Yearbook of International Environmental Law - Vol. 7

By Günther Handl; Jutta Brunnée et al. | Go to book overview

(f) Nature: Leghold Trapping

The issue relating to the ban on fur imports from countries using legholds remained unresolved (see Yearbook 1995, p. 568). At the beginning of 1996, the Commission proposed an amendment to Regulation 3254/91 that would have authorized negotiations with third countries to reach a solution. By year-end, these negotiations had still not been brought to a successful conclusion.

The Netherlands began applying a ban on imports as of 1996, while other member states continued to take a wait-and-see attitude. At the same time, the ECJ rejected a request by an English importer of animals captured with legholds to defer the Regulation's application. The Court stated that the importer was aware of the possibility that such imports might become impermissible as of 1996, when the Regulation was adopted in 1991 (Case T 228/95 of 12 February).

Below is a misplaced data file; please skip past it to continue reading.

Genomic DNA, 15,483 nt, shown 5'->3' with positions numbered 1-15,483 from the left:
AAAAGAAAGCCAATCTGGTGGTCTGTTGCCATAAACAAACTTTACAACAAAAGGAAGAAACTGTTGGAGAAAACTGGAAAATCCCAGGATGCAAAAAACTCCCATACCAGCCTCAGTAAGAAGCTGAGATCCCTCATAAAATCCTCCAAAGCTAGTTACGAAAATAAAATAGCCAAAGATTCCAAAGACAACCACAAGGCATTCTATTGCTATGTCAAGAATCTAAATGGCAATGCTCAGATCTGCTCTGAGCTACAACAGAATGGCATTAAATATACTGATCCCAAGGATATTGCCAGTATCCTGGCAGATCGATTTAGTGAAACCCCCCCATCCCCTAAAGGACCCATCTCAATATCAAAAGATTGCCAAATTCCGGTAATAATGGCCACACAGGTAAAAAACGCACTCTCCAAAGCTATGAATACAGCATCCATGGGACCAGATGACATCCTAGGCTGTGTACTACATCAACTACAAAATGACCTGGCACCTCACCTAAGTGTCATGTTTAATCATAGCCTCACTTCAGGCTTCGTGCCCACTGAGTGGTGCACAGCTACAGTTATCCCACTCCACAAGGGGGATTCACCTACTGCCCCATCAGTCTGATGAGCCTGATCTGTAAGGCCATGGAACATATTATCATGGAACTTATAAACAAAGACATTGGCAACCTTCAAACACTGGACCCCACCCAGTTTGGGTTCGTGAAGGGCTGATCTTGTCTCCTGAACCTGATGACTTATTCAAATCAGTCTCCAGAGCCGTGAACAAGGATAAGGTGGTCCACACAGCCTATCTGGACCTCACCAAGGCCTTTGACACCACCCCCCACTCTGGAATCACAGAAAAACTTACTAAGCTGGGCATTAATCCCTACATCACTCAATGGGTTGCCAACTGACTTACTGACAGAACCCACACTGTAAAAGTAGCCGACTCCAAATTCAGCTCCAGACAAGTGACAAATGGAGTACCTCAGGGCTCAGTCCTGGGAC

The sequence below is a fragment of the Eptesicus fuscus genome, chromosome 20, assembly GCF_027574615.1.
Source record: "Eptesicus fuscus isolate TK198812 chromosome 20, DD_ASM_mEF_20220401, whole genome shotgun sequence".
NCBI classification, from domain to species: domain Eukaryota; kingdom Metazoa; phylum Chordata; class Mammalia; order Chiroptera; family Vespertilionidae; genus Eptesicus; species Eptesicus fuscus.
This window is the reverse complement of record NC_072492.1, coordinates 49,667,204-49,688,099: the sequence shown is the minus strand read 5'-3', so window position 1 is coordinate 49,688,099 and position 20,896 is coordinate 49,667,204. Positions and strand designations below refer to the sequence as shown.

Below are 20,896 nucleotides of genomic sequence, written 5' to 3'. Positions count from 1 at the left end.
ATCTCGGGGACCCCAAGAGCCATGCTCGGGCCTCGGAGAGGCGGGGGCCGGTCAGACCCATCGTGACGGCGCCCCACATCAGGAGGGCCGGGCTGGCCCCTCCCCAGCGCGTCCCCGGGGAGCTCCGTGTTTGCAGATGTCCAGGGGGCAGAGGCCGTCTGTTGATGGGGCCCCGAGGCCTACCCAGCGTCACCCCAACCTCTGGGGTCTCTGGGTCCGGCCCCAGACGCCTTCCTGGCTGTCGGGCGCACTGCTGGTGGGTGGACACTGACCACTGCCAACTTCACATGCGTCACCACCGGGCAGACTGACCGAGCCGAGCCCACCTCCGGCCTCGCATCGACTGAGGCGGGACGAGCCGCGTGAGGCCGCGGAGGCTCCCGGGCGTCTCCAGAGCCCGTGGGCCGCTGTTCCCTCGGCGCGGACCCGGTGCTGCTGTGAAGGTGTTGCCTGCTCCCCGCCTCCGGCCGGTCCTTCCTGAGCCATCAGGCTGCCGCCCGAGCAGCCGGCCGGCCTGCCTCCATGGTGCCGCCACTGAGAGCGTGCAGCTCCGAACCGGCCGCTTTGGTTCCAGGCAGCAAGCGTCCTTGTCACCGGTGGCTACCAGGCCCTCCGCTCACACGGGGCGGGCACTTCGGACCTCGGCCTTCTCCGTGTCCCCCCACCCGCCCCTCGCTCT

Pascale Kromarek


4. INDIAN OCEAN COMMISSION

[Editors' Note: Since this is a first report on this organization, the present entry includes materials that predate 1996.]


(1) Introduction

The Indian Ocean Commission ("Commission de l'Océan Indien") is a regional governmental organisation of which the Comores, France/Réunion, Madagascar, Mauritius, and the Seychelles are members. The organisation was founded by Madagascar, Mauritius, and the Seychelles ( General Treaty of Cooperation Between the Member States of the Indian Ocean Commission, Treaty of Victoria of 10 January 1984). The Comores and France/Réunion joined in 1986 (Protocols of 7 January 1986).

Article 1 of the Treaty calls for cooperation in, inter alia, the fields of agriculture, marine fisheries, and the conservation of natural resources and ecosystems. In 1996, as indeed during the first decade of the Commission's existence as a whole, environmental protection, trade, tourism, meteorology, as well as fisheries were areas covered by comprehensive cooperative programmes, all of them funded by the European Union. In carrying out its functions, the Commission may adopt "implementation protocols" and take decisions that are binding on member states. The Commission may also adopt resolutions, declarations, recommendations and statements to achieve its objectives and to ensure the implementation of the Treaty and its Protocols (Article 9, para. 2 Treaty of Victoria).

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